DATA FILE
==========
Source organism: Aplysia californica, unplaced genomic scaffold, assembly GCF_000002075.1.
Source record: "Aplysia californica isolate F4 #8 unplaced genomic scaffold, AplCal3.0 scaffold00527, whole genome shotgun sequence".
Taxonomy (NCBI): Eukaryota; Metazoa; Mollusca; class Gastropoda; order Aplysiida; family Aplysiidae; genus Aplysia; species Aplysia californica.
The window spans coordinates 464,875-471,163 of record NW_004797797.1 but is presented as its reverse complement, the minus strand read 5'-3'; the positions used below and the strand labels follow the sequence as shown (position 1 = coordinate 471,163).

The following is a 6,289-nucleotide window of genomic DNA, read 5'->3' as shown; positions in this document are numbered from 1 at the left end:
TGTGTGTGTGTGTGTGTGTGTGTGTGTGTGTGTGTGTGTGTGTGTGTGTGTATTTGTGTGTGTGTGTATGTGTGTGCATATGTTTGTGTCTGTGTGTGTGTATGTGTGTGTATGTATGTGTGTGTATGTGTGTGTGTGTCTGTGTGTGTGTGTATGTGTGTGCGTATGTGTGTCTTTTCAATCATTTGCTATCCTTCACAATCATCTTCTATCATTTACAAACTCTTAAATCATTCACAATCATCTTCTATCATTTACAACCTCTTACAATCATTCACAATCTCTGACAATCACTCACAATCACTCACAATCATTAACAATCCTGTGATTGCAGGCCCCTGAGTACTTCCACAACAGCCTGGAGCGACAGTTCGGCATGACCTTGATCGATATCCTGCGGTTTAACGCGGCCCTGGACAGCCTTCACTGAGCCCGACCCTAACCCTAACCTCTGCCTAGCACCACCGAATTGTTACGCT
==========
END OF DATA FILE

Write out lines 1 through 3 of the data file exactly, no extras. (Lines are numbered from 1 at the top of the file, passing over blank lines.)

Source organism: Aplysia californica, unplaced genomic scaffold, assembly GCF_000002075.1.
Source record: "Aplysia californica isolate F4 #8 unplaced genomic scaffold, AplCal3.0 scaffold00527, whole genome shotgun sequence".
Taxonomy (NCBI): Eukaryota; Metazoa; Mollusca; class Gastropoda; order Aplysiida; family Aplysiidae; genus Aplysia; species Aplysia californica.